He was incredulous, except that he had witnessed it. I felt fortunate that I was packing up and wouldn’t be pressured to repeat it, but, hey, why let on.

It turned out that he was a federal agent from downstate on vacation. I was pleased that a federal cop from downstate would have an appreciation for how a kid from the Upper Peninsula can handle a pistol. Strange vanities.

That was about twelve years ago, and while I don’t shoot as much now as I did then, I still appreciate the look of a good sight picture.

Aiming is one of the fundamentals of good shooting, right? But there is actually a lot of complexity to talking about it. There are many different kinds of sights, and some are electronic like red-dot scopes or laser sights. Those have the benefit of being completely obvious on how to use. Put the dot on the spot you want your shot to land. That’s all there is to it.

But for those without a dot, knowing your iron sights is pretty crucial.

I shot a dot-scope for a few years, but gave that up and went back to open sights on my pistols. I like them, and I like that it takes more practice and discipline to use them.

So, here’s what I know about shooting with iron sights.

The fundamentals are that you have a front sight, probably a block or a post, that makes an “I” shape and a notched rear sight that makes a “U” shape. You put the front sight right in the middle of the notch of the rear sight. The tops of the front and rear sights should line up perfectly, and the front sight should have the same amount of space within the rear sights to the left and right.

Proper sight alignment has the front sight in focus and rear sights slightly blurred.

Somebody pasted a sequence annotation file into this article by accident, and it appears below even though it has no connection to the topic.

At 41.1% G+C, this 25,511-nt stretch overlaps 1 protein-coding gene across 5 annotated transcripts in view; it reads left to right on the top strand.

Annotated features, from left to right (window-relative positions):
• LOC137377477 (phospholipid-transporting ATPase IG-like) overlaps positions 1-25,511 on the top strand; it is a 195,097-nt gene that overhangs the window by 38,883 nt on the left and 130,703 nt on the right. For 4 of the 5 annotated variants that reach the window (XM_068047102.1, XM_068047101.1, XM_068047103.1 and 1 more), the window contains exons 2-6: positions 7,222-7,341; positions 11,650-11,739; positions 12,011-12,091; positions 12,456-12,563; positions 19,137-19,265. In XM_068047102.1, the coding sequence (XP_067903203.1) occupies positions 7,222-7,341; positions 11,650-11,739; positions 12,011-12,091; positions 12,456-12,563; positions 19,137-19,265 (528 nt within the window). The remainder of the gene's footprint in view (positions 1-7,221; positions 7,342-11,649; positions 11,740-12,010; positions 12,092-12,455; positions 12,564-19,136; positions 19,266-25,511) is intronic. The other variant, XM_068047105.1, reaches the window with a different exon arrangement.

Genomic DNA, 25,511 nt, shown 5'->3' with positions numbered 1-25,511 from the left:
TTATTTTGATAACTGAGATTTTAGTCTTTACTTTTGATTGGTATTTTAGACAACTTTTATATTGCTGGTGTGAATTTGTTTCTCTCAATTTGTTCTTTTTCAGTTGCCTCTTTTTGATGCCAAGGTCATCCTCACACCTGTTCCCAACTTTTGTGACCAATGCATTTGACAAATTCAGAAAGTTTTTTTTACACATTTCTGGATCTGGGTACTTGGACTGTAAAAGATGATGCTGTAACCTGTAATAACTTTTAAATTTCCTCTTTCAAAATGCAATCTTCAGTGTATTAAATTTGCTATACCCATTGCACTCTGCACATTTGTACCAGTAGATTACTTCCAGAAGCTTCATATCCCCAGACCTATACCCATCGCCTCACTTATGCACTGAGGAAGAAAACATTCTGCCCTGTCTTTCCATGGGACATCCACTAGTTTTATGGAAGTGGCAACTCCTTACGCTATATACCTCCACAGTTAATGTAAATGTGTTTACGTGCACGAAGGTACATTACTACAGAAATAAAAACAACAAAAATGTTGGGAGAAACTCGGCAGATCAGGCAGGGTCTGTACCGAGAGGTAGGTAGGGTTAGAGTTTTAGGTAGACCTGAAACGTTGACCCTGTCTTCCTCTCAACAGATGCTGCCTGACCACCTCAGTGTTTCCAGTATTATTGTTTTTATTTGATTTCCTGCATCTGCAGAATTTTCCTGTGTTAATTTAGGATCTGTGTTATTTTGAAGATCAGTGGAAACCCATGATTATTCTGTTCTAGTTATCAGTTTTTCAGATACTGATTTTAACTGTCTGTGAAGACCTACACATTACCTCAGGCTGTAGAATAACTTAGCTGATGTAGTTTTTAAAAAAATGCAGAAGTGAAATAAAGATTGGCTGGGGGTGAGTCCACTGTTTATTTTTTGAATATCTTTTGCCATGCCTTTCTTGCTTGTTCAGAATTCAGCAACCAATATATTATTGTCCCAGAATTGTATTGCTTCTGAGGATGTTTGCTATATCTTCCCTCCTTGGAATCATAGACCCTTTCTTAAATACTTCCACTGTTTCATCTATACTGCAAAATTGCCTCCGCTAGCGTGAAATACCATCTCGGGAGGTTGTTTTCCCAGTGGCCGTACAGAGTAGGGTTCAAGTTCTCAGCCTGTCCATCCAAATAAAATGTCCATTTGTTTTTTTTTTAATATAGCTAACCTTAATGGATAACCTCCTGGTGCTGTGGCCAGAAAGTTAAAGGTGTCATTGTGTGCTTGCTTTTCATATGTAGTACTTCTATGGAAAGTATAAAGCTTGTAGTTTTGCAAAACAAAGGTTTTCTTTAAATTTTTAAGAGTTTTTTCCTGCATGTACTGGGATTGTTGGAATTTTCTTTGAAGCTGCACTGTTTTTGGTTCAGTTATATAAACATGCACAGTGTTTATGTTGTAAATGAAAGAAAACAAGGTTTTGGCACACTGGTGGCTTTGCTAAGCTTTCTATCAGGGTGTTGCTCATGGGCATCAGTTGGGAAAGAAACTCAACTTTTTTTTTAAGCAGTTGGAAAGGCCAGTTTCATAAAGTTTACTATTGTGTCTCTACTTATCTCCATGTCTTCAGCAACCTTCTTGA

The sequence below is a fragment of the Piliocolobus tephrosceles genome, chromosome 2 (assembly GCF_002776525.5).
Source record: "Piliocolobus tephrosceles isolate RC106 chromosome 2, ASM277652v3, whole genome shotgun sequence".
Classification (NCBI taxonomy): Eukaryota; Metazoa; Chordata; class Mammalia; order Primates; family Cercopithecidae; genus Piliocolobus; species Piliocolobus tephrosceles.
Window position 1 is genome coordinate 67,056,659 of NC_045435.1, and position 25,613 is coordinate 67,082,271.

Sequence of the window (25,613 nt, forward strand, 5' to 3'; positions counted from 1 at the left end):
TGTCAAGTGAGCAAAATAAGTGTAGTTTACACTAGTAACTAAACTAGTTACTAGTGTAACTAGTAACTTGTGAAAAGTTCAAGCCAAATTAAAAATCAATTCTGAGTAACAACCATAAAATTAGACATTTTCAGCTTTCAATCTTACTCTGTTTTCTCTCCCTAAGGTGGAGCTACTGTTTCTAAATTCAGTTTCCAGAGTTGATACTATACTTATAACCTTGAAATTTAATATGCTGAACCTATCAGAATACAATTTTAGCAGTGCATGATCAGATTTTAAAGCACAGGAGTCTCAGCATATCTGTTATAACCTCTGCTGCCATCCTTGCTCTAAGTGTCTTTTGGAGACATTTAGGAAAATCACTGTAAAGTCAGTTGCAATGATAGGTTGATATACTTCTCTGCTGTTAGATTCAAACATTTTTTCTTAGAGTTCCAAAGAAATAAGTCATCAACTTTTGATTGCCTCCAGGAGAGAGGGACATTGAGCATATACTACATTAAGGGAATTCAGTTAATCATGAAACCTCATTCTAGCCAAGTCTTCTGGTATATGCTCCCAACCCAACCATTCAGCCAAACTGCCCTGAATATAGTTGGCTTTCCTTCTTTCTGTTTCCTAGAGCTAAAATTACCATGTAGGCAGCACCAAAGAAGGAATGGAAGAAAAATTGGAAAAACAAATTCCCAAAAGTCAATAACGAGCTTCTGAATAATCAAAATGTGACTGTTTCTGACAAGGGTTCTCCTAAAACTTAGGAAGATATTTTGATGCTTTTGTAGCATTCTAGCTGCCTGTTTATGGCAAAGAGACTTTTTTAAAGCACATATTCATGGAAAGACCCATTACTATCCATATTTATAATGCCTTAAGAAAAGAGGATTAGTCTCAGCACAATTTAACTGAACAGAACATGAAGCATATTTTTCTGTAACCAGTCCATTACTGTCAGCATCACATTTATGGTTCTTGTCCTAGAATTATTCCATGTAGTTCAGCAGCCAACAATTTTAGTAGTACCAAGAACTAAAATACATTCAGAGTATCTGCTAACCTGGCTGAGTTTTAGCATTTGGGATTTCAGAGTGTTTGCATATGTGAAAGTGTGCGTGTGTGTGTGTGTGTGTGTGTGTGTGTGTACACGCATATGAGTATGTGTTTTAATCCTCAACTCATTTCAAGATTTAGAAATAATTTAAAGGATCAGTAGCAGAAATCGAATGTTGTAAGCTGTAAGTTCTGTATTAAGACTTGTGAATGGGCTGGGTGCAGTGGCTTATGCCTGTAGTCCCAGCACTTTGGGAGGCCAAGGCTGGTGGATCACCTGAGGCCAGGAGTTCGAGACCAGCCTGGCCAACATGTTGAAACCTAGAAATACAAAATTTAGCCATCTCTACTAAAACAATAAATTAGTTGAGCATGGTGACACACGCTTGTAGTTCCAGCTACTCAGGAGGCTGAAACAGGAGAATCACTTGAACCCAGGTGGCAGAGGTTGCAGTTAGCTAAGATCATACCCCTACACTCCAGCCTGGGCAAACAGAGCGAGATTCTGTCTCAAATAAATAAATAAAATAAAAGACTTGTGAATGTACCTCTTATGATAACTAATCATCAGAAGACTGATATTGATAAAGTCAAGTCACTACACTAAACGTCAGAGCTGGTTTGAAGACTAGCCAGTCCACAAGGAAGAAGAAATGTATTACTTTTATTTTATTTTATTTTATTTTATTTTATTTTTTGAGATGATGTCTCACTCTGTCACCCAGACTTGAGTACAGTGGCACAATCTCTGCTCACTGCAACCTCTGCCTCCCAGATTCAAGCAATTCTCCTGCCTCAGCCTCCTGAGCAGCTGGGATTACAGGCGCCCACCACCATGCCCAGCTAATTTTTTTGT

Good sight alignment: Front sight in focus, rear sights slightly blurred. Focus on the front sight, not the target.

When you aim, you focus all your attention on the front sight, observing it’s alignment with the rear sight. The rear sight should be slightly blurred, but the front sight should be crystal clear. Study it. Meditate upon it. Let everything else vanish.

The front sight on my Clark .45 has a slight ding on the top right corner, and when the sun shines at a certain angle, it stands out to me. These are things that you only appreciate if you find yourself studying the geometry of a front sight for long enough. It’s a good thing.

Please note that I have not spoken about the target. If you find yourself looking at the target, you are probably not going to fire a good shot. This is the counter-intuitive part about aiming: in order to hit your target, you must not look at it. It is the front sight and its alignment with the rear sights that should have your attention.

Of course, as you acquire your sight picture, you will probably need to glance at the target in order to line up the sights in the first place, but once you have that, forget it and focus on the front sight.

Focus on the front sight.

Update: May 3, 2010

Here’s a nice image of a variety of types of open sights with a legend. This image does not show the rear sights and target blurred like they would be to your eye, but it’s still a nice resource.

Update: January 10, 2014

The illustration and ideas in this blog post have been included, with permission, on page 59 in a recently published book by Andrew Smotzer, Guns for Personal and Home Protection. Thanks Andy, and congratulations on the new book!

Update: October 21, 2016